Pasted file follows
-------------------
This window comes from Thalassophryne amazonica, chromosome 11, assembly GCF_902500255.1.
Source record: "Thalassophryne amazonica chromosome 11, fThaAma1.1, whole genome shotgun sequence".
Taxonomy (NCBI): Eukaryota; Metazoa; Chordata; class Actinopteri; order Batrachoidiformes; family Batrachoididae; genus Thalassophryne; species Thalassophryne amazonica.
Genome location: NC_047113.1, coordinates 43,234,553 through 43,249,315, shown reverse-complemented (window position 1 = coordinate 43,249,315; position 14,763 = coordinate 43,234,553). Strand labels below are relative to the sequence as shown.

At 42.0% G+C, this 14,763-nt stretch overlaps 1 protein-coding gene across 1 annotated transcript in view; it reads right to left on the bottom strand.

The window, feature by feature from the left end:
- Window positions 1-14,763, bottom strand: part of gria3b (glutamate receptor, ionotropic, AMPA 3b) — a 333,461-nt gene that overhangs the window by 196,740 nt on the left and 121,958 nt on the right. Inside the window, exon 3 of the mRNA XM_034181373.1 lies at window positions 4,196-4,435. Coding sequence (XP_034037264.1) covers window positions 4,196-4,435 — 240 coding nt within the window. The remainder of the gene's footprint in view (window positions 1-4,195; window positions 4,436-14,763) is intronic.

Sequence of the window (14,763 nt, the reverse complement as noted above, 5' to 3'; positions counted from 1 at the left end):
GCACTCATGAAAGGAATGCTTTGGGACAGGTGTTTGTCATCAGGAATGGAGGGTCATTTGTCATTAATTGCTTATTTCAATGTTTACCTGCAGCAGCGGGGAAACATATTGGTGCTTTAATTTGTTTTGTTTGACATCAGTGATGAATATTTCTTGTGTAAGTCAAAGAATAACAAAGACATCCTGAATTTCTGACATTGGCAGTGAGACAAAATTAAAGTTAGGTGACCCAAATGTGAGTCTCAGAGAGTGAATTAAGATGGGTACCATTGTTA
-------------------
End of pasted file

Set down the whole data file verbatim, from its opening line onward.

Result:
This window comes from Thalassophryne amazonica, chromosome 11, assembly GCF_902500255.1.
Source record: "Thalassophryne amazonica chromosome 11, fThaAma1.1, whole genome shotgun sequence".
Taxonomy (NCBI): Eukaryota; Metazoa; Chordata; class Actinopteri; order Batrachoidiformes; family Batrachoididae; genus Thalassophryne; species Thalassophryne amazonica.
Genome location: NC_047113.1, coordinates 43,234,553 through 43,249,315, shown reverse-complemented (window position 1 = coordinate 43,249,315; position 14,763 = coordinate 43,234,553). Strand labels below are relative to the sequence as shown.

At 42.0% G+C, this 14,763-nt stretch overlaps 1 protein-coding gene across 1 annotated transcript in view; it reads right to left on the bottom strand.

The window, feature by feature from the left end:
- Window positions 1-14,763, bottom strand: part of gria3b (glutamate receptor, ionotropic, AMPA 3b) — a 333,461-nt gene that overhangs the window by 196,740 nt on the left and 121,958 nt on the right. Inside the window, exon 3 of the mRNA XM_034181373.1 lies at window positions 4,196-4,435. Coding sequence (XP_034037264.1) covers window positions 4,196-4,435 — 240 coding nt within the window. The remainder of the gene's footprint in view (window positions 1-4,195; window positions 4,436-14,763) is intronic.

Sequence of the window (14,763 nt, the reverse complement as noted above, 5' to 3'; positions counted from 1 at the left end):
GCACTCATGAAAGGAATGCTTTGGGACAGGTGTTTGTCATCAGGAATGGAGGGTCATTTGTCATTAATTGCTTATTTCAATGTTTACCTGCAGCAGCGGGGAAACATATTGGTGCTTTAATTTGTTTTGTTTGACATCAGTGATGAATATTTCTTGTGTAAGTCAAAGAATAACAAAGACATCCTGAATTTCTGACATTGGCAGTGAGACAAAATTAAAGTTAGGTGACCCAAATGTGAGTCTCAGAGAGTGAATTAAGATGGGTACCATTGTTA